Even so, one might be excused for the occasional flinch, the momentary outburst, the reflexive grunt when struck. No one ever said that dragons die easily. In fact they are renowned for being tough, clever, persistent and crafty enemies. They will seldom go down without giving almost as good as they get, inflicting injury and harm wherever they can strike. So Dragon Slayers get hit. A lot. It goes with the territory. When you step out of the castle and onto the battleground, you give up the safety of the walls and you are fairly begging to take one on the chin. Does it really matter that much if you made noise when the tail whacked you? Or is it more important that you simply got up to go at it again?
And there is the real issue. It is one thing to stand there and take the hit. It is another to rise again after uncounted knock downs to attack with vigor and intrepid fortitude.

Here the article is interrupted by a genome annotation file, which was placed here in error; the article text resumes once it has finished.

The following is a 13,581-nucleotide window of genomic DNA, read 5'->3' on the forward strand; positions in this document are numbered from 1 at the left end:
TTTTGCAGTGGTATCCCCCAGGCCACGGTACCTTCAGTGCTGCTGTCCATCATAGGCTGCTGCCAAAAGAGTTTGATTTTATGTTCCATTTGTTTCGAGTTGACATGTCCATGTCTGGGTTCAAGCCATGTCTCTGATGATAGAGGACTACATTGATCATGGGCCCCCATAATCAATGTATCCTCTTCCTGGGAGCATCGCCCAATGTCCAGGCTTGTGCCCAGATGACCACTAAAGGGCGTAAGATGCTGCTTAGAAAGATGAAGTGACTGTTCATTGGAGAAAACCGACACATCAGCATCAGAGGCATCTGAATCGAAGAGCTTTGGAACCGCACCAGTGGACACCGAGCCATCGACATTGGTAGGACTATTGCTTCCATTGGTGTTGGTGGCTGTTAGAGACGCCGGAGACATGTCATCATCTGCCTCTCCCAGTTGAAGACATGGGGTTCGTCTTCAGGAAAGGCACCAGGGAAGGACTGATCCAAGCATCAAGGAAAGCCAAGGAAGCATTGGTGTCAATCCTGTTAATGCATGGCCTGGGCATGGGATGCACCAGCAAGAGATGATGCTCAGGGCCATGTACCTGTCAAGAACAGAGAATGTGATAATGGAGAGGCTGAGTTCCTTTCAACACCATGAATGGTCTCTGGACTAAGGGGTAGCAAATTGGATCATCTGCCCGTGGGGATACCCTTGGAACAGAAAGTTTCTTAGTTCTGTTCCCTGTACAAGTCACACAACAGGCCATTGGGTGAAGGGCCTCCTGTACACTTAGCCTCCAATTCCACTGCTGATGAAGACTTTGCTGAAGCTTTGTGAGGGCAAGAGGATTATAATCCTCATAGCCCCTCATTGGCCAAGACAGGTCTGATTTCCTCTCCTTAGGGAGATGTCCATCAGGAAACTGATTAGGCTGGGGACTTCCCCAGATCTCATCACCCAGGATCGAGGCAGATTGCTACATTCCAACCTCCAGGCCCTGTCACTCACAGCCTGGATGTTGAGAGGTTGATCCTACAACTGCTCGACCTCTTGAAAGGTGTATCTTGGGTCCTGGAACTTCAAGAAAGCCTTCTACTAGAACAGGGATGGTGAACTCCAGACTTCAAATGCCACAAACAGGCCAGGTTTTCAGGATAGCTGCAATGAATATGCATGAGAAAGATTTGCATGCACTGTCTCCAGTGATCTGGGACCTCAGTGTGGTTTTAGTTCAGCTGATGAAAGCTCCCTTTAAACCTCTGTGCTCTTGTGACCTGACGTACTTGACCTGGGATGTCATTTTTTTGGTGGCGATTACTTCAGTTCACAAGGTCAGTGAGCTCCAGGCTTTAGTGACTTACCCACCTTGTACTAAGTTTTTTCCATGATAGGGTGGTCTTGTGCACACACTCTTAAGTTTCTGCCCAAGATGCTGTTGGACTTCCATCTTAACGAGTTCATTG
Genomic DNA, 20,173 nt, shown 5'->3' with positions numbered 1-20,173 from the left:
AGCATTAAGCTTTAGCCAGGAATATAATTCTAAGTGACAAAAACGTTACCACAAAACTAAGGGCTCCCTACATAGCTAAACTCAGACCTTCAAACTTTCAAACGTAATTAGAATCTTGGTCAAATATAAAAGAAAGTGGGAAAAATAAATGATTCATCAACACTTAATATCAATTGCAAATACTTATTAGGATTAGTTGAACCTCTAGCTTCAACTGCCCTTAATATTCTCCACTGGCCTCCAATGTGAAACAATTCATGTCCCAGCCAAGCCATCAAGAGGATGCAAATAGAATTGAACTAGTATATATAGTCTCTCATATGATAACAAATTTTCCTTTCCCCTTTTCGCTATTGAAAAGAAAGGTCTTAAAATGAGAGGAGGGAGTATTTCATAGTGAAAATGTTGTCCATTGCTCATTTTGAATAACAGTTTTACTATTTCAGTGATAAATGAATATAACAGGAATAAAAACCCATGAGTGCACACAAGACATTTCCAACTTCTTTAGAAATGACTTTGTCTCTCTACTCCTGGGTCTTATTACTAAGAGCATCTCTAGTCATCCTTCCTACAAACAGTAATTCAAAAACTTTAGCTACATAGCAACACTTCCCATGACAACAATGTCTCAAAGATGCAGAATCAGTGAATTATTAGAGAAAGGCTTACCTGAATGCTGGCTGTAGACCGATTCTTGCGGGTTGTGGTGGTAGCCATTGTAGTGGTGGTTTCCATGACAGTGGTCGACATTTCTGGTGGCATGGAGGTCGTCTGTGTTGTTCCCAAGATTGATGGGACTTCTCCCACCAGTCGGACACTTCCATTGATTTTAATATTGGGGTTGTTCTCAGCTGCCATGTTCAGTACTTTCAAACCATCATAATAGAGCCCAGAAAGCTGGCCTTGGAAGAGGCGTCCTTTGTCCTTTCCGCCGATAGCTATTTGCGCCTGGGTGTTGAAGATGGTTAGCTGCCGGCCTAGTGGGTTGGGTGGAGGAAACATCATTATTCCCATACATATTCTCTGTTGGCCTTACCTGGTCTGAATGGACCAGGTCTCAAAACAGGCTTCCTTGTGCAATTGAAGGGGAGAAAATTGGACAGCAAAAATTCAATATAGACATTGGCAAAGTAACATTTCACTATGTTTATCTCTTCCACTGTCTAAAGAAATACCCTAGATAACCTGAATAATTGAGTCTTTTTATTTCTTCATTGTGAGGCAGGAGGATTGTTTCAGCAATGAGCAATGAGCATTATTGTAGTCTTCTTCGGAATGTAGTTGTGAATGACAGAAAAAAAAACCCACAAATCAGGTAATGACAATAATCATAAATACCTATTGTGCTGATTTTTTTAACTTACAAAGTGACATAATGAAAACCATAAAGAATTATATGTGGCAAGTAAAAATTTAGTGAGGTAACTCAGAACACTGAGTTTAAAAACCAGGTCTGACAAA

Teddy Roosevelt was a dragon slayer. He understood this well.
It is not the critic that counts – not the one who points out where the strong man stumbled or where the doer of deeds could have done better. No, the credit belongs to the one who is actually in the arena, whose face is marred by the dust and sweat and blood – who spends himself in a worthy cause, whose heart knows the great enthusiasm and the great devotions. If they succeed, they know in the end the triumph of high achievement; but if they fail they at least fail while daring greatly, so that their place shall never be among those cold and timid souls which know neither victory nor defeat.
Victory is not mine, yet. Let me just say….at least I am still standing, and that counts for something.